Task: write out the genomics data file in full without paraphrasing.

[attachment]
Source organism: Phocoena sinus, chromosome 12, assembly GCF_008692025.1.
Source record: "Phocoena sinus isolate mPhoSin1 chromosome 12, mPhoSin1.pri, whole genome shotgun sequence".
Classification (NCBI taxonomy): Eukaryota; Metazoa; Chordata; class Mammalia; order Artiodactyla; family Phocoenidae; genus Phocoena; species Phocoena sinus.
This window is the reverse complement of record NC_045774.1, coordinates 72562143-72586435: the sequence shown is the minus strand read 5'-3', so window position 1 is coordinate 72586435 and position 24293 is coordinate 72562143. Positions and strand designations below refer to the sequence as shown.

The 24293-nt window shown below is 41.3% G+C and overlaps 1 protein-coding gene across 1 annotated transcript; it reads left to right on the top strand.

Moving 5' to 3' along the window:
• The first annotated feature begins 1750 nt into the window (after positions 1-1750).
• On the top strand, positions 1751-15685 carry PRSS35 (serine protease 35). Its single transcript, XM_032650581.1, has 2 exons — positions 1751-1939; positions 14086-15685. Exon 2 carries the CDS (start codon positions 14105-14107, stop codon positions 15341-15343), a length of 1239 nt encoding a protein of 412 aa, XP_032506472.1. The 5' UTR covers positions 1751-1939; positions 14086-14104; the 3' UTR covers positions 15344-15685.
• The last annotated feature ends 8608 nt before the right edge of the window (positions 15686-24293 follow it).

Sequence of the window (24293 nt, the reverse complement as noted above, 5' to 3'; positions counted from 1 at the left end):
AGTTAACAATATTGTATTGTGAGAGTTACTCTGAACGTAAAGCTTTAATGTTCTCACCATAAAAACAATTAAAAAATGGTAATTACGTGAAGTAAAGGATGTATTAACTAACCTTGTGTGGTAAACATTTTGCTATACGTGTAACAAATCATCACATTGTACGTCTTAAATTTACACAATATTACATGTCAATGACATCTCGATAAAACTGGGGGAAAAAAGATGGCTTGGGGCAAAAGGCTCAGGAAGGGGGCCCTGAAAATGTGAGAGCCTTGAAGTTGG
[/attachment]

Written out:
Source organism: Phocoena sinus, chromosome 12, assembly GCF_008692025.1.
Source record: "Phocoena sinus isolate mPhoSin1 chromosome 12, mPhoSin1.pri, whole genome shotgun sequence".
Classification (NCBI taxonomy): Eukaryota; Metazoa; Chordata; class Mammalia; order Artiodactyla; family Phocoenidae; genus Phocoena; species Phocoena sinus.
This window is the reverse complement of record NC_045774.1, coordinates 72562143-72586435: the sequence shown is the minus strand read 5'-3', so window position 1 is coordinate 72586435 and position 24293 is coordinate 72562143. Positions and strand designations below refer to the sequence as shown.

The 24293-nt window shown below is 41.3% G+C and overlaps 1 protein-coding gene across 1 annotated transcript; it reads left to right on the top strand.

Moving 5' to 3' along the window:
• The first annotated feature begins 1750 nt into the window (after positions 1-1750).
• On the top strand, positions 1751-15685 carry PRSS35 (serine protease 35). Its single transcript, XM_032650581.1, has 2 exons — positions 1751-1939; positions 14086-15685. Exon 2 carries the CDS (start codon positions 14105-14107, stop codon positions 15341-15343), a length of 1239 nt encoding a protein of 412 aa, XP_032506472.1. The 5' UTR covers positions 1751-1939; positions 14086-14104; the 3' UTR covers positions 15344-15685.
• The last annotated feature ends 8608 nt before the right edge of the window (positions 15686-24293 follow it).

Sequence of the window (24293 nt, the reverse complement as noted above, 5' to 3'; positions counted from 1 at the left end):
AGTTAACAATATTGTATTGTGAGAGTTACTCTGAACGTAAAGCTTTAATGTTCTCACCATAAAAACAATTAAAAAATGGTAATTACGTGAAGTAAAGGATGTATTAACTAACCTTGTGTGGTAAACATTTTGCTATACGTGTAACAAATCATCACATTGTACGTCTTAAATTTACACAATATTACATGTCAATGACATCTCGATAAAACTGGGGGAAAAAAGATGGCTTGGGGCAAAAGGCTCAGGAAGGGGGCCCTGAAAATGTGAGAGCCTTGAAGTTGG